with Lorelle and Brent VanFossen

Hoaxes, Rumor Mills, Chain Letters, and Online Trash

Make money now! Send this email to 10 people in the next 5 days…! Boycott X! Did you know you can die from soap scum? Be terrified. Be warned! Be afraid! Be happy! Spread the good word! Share with your friends! Tell everyone you know! Excuse me, before we get too carried away here, STOP!

If you get email from anyone, including friends or relatives, that promotes get rich, forward this email, or offers some terror or warning, STOP. Take a moment and breath. This is not the end of the world. In fact, the email itself might be more horrible than the warning or information included. These are all part of the unrecognized SPAM (unwanted email) spreading across the Internet like a plague. They are part of the rumor mills, chain letters, and hoaxes that litter the Internet and email inboxes around the world. Before you click the forward button, check out the information to see if it is real first. And stop the spread of online litter.

Here are a few examples of the most popular and recent hoaxes going around. Remember, these are lies, made up stories, totally fake, and not real.:

  • On September 11, 2000, Daisy the dog saved over 1000 people from the World Trade Center.
  • A legal looking email tells you that if your surname matches the name of some dead wealthy person living overseas, you may have just inherited millions of dollars. “If you respond and confirm this email, we will send you more information…”
  • Hotmail, the free email acount service by Microsoft, is shutting down because too many people are applying for accounts.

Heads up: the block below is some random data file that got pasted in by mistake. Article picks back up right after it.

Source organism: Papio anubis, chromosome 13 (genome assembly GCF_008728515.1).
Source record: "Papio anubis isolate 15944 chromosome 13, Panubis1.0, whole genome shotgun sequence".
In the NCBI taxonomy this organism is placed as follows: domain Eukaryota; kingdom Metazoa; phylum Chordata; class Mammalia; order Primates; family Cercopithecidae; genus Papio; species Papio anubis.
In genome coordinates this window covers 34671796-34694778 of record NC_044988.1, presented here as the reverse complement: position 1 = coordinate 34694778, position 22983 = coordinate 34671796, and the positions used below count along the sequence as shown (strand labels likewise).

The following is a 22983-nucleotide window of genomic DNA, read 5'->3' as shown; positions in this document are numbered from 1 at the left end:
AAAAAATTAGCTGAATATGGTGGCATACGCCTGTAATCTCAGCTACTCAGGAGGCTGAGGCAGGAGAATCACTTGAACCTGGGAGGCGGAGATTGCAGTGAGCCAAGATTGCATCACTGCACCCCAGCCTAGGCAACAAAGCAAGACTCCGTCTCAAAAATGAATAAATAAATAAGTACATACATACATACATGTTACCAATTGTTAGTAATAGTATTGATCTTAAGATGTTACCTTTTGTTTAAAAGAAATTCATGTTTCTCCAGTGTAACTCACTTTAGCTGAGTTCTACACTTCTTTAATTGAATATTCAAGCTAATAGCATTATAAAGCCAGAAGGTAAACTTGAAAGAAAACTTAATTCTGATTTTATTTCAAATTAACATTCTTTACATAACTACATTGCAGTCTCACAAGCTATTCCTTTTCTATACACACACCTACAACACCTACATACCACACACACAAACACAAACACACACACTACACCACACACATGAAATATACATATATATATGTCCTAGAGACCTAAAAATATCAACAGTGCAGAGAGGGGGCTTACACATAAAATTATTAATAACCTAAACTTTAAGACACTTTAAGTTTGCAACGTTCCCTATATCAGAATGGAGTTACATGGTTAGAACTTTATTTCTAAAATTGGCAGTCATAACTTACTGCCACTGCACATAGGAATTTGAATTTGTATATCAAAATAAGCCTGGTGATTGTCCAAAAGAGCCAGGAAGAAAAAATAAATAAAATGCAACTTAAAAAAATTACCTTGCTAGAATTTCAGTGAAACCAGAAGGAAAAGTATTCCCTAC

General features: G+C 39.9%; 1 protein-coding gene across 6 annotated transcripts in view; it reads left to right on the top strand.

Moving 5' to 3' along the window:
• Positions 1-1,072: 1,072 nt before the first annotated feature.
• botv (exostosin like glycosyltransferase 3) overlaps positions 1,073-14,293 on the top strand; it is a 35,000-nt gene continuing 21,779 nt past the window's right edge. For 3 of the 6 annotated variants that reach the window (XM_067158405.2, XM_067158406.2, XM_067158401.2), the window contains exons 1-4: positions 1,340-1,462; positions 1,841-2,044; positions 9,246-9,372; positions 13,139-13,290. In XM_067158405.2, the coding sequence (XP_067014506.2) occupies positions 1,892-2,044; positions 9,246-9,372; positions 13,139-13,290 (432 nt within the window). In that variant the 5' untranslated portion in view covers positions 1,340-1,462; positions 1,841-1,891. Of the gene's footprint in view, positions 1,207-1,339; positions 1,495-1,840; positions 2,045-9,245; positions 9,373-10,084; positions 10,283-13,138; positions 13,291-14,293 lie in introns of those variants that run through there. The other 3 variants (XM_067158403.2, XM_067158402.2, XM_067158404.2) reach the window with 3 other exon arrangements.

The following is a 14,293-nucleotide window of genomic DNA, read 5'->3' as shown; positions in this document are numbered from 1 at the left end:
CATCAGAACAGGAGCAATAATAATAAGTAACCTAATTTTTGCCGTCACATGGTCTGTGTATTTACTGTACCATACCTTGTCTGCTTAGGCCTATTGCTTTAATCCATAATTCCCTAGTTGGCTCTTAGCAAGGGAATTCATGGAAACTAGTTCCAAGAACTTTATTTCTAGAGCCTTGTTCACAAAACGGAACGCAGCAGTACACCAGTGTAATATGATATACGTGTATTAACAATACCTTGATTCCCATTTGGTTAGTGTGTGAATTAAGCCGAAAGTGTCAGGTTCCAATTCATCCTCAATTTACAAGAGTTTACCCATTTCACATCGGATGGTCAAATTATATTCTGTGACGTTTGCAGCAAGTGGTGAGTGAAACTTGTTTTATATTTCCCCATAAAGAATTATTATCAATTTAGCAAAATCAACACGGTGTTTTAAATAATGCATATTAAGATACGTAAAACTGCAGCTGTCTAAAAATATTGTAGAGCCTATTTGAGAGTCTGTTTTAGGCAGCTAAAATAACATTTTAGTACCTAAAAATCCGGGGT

• Emails claiming to be from Visa, MasterCard and other popular credit cards and financial institutions want you to visit “their Website” to stop from losing your credit privileges or to inform you that there has been fraudulent use of your credit card. If you respond, it asks you to confirm your personal information including your credit card data.
  • Many changing rooms and public restrooms are using two-way mirrors to peek and spy on you. Using your fingernail, you can test the mirror to tell if it is a real mirror or a two-way mirror to prevent “visual rape”.
  • Signing up with the “National Do Not Email Registry” will stop spam and unwanted email. [Currently, there is no such registry and never has been]
  • A man is suing CBS, Janet Jackson and Justin Timberlake for an on-air incident involving the exposure of one of Ms. Jackson’s breasts. Steve Bosell of Corona, California has filed a lawsuit claiming that the incident left him physically ill, induced vomiting, psychologically scarred his children and has ruined sexual relations with his wife.

All of these are completely fake, hoaxes, rumors and lies! Honestly, before you hit the foward button, check it out. You can start more aggressively with one or more of the Websites listed below that specifically deal with the rumor mills and hoaxes going around the Internet. And trust me, they repeat on a regular basis. We keep seeing the same hoax going around warning you to search your computer for a specific file and delete it because it is a virus, when the file is actually part of your operating system and you just screw up your computer all by yourself without the help of an email virus.

Be warned and don’t trust even the most helpful of friends and family – check first!

3 Comments

  • Posted May 23, 2005 at 21:27 | Permalink

    The “fingernail test” is an urban legend. The only time that actually works is if the two way mirror is installed backwards by accident. Instead, you should use a flashlight or laser pointer. If you can see the light pass through the mirror, you know it’s a two way mirror. Otherwise, it’s a standard one-way mirror.

    James

  • Posted May 24, 2005 at 6:28 | Permalink

    As stated, all of the above “myths” are false, so you are very right.

  • Posted July 4, 2006 at 23:43 | Permalink

    Yeah, I’ve received some of those chain letters. Usually the best idea is to ignore them. Sometimes the prolific ones get reported to Snopes or other such sites, so that people may be made aware of them.

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